Today, on the five-year anniversary of the massive tornado in Windsor, Colorado, our hearts, along with the nation’s, are with the people of Oklahoma.
As we continue to watch footage of the aftermath and hear tales from survivors, I find myself back in the living room of Gus Puga in the Eastern Plains town of Holly, Colorado, where I sat more than five years ago to chronicle the story of the tornado-ravaged town and its people in "Moving On" . It was actually Puga’s mother’s house, as his own trailer home had been obliterated by the tornado that had ripped through the sleepy streets of Holly one year before. Puga and his two children had been living with his mother since then, trying with the rest of the town to recover from the utter devastation of their lives. But one person was missing. Puga’s wife Rosemary died that night, just one of two fatalities, after the tornado flung their house—with the Pugas inside—into a nearby tree.
Sitting on the couch across from Puga, I’ll never forget the look in his eyes as he recalled that night the tornado swept through Holly and swept away his wife. It was a look of utter helplessness and pain. Powerlessness. Ultimately, the story  is one of hope and recovery for the forgotten town of Holly, but for Puga, a part of him will always be unrecoverable.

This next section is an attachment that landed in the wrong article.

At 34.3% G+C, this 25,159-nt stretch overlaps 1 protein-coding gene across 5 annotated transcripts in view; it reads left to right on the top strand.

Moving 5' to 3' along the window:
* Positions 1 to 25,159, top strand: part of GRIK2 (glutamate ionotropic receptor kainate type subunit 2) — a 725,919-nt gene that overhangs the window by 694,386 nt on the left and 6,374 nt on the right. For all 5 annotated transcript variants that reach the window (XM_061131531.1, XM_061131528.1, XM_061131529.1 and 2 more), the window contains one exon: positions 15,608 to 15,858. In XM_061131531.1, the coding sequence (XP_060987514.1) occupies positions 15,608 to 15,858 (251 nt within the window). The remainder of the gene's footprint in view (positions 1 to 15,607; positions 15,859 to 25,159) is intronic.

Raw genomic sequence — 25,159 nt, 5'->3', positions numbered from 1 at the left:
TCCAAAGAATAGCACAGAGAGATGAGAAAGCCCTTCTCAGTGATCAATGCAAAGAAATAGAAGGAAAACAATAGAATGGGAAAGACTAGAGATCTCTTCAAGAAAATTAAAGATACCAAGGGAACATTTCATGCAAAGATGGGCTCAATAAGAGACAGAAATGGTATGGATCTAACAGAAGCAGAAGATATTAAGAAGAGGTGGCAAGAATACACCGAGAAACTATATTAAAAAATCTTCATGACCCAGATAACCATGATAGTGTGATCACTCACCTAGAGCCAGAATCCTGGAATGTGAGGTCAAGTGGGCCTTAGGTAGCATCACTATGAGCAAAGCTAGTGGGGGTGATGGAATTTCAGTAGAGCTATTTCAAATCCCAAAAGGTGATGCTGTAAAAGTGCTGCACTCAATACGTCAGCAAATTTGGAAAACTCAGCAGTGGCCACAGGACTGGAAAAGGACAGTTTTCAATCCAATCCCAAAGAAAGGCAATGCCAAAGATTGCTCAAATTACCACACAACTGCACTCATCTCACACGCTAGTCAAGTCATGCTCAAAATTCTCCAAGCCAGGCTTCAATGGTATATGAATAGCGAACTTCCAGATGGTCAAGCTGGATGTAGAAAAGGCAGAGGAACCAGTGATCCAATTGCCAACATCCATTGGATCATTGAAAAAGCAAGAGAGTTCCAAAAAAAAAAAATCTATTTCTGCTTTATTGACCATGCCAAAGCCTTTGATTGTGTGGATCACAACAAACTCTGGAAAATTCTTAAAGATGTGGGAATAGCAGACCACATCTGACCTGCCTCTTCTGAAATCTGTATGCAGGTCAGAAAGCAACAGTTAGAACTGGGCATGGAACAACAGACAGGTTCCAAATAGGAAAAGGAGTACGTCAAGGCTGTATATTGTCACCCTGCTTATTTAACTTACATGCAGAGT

That powerlessness descended on Oklahoma on Monday at 2:45 p.m., when a one-mile-wide tornado touched down just outside Moore, a suburb of Oklahoma City. The storm was categorized as an F5 on the Fujita Scale , the most destructive class of tornadoes, with winds up to 210 miles an hour. It tore through 17 miles of Oklahoma, leaving at least 24 people dead and 2,400 homes reduced to rubble, according to the most recent reports. Nine of those fatalities were children, most of whom had sought shelter at the Plaza Towers Elementary School in Moore. (For reference’s sake, the Windsor tornado, an F3 on the scale, killed one person, destroyed 78 homes, and damaged up to 3,000 more over a 39-mile path.)
So today, while the people of Windsor look back, and while the Pugas in Holly are struggling with their own demons, we all hurt for the people in Oklahoma. For anyone who, in this early stage of grief and rebirth, is feeling unrecoverable, I hope that they, too, can find a way to move on.
—Image courtesy of Shutterstock.